Byron Au Yong

Byron Au Yong (Photo by Brennen Smith)

Profession: Composer
Hometowns: Born in Pittsburgh, raised in Seattle
Current home: San Francisco
Known for: Music for James Fenton’s adaptation of The Orphan of Zhao, coproduced by American Conservatory Thea­ter (ACT) and La Jolla Playhouse in 2014; the musical Stuck Elevator, with a book by Aaron Jafferis, at ACT in 2013.
What’s next: (Be)longing, a “choral/hip-hop oratorio” about the Virginia Tech shooting written with Jafferis that debuted at the school in March, will appear at International Festival of Arts & Ideas in June. He’s also working on Port City with Christopher Chen and The Chan Family Picnic with Eugenie Chan.
What makes him special: ACT artistic director Carey Perloff first encountered Au Yong’s work 10 years ago during a workshop of Stuck Elevator. “I was captivated by his unique sound, by the fusion of Chinese and Western musical elements in his music, and by his compassionate storytelling,” she recalls. “I also loved his sonic setup, which included homemade percussion instruments and a bicycle wheel.” Since producing Stuck Elevator, ACT has commissioned two works by Au Yong.
Why he’s an artist: Au Yong’s musical talents emerged at a young age. Around age 11, he learned to play the piano and was cast in a local production of The King and I, which taught him “that music happens in community.” By the time he was 11 years old, he recalls, “I was singing, making up songs to myself as a way to understand the world.”* A fascination with the communal, ceremonial aspects of music has led him to create “spaces that are able to change people.”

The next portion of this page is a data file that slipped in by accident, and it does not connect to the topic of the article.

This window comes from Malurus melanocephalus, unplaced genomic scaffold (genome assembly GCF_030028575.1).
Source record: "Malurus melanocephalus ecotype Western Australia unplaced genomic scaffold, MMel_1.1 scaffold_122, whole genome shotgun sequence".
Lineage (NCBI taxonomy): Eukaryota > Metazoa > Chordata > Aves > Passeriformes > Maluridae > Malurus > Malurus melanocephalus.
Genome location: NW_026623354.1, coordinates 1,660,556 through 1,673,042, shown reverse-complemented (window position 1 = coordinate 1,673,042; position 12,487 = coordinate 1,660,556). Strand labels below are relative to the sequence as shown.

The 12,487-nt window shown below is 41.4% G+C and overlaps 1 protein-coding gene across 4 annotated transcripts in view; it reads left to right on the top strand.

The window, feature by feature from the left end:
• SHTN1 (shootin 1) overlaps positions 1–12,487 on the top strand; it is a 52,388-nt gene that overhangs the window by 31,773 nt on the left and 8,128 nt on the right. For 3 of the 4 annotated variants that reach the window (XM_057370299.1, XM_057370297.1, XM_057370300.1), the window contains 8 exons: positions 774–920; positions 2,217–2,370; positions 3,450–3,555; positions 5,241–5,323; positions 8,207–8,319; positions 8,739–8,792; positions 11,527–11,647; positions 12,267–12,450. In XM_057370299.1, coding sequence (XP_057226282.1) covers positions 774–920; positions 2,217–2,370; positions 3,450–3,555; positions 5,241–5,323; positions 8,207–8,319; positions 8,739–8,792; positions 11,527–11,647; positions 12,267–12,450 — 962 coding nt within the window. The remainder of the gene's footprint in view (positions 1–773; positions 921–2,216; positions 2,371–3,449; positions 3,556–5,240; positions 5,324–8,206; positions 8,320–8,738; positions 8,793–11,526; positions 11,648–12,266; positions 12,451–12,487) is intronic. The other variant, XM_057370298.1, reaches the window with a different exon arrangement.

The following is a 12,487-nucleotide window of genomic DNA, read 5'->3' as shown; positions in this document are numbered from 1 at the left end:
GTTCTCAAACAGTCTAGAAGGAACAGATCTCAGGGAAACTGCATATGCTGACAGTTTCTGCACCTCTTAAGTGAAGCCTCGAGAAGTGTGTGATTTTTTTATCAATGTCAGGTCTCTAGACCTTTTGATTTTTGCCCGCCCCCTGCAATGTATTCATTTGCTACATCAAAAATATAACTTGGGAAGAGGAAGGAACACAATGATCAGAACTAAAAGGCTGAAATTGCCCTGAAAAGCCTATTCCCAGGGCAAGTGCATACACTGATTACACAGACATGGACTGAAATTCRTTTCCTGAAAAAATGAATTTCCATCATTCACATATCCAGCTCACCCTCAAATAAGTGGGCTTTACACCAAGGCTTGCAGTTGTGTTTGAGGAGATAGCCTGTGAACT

Bobbie Steinbach

Bobbie Steinbach (Photo by Joe Henson)

Profession: Actor
Hometown: Brookline, Mass.
Current home: Newton, Mass.
Known for: She received Elliott Norton Awards for roles in The Waverly Gallery at New Repertory Theatre in Watertown, Mass., Over the River and Through the Woods at Lyric Stage Company of Boston, and Sailing Down the Amazon at Boston Playwrights’ Theatre. She’s currently working with Actors’ Shakespeare Project (ASP) for a two-year Resident Actor Fox Fellowship through TCG.
What’s next: With support from the Fox Fellowship, she is devising an all-female piece, I Am Lear, with Boston University students and community elders in June, and a solo show, In Bed With the Bard. In August she’ll journey to South Africa to work with women from Cape Town on “The Mama Project,” and in June she’ll play Cassius in ASP’s all-female Julius Caesar.
What makes her special: “Bobbie is Everyman,” says Tina Packer, founding artistic director of Lenox, Mass.’s Shakespeare & Company. “Her truthful, oddball quality exudes a soulful familiarity with the comedy of life and a deep sensitivity toward the way we meet disasters and encounter vicissitudes. She’s uniquely ordinary.”
Adult roles: “I came late to acting—I was 35,” confesses Steinbach. After touring in elementary school plays for four years with Brookline’s Loon and the Heron Theatre Company, she was cast in Automobile Graveyard, “a very adult play” with her first love scene. “I had never been what you would call shy, but when I had to rehearse this scene, I turned into a complete shrinking violet. My scene partner was a really good-looking, sexy 22-year-old! I was an ‘old’ married lady with two kids. The director was adamant, and somehow I managed to go there.”

Heather Beasley

Heather Beasley

Profession: Dramaturg/producer
Hometown: South Sioux City, Neb.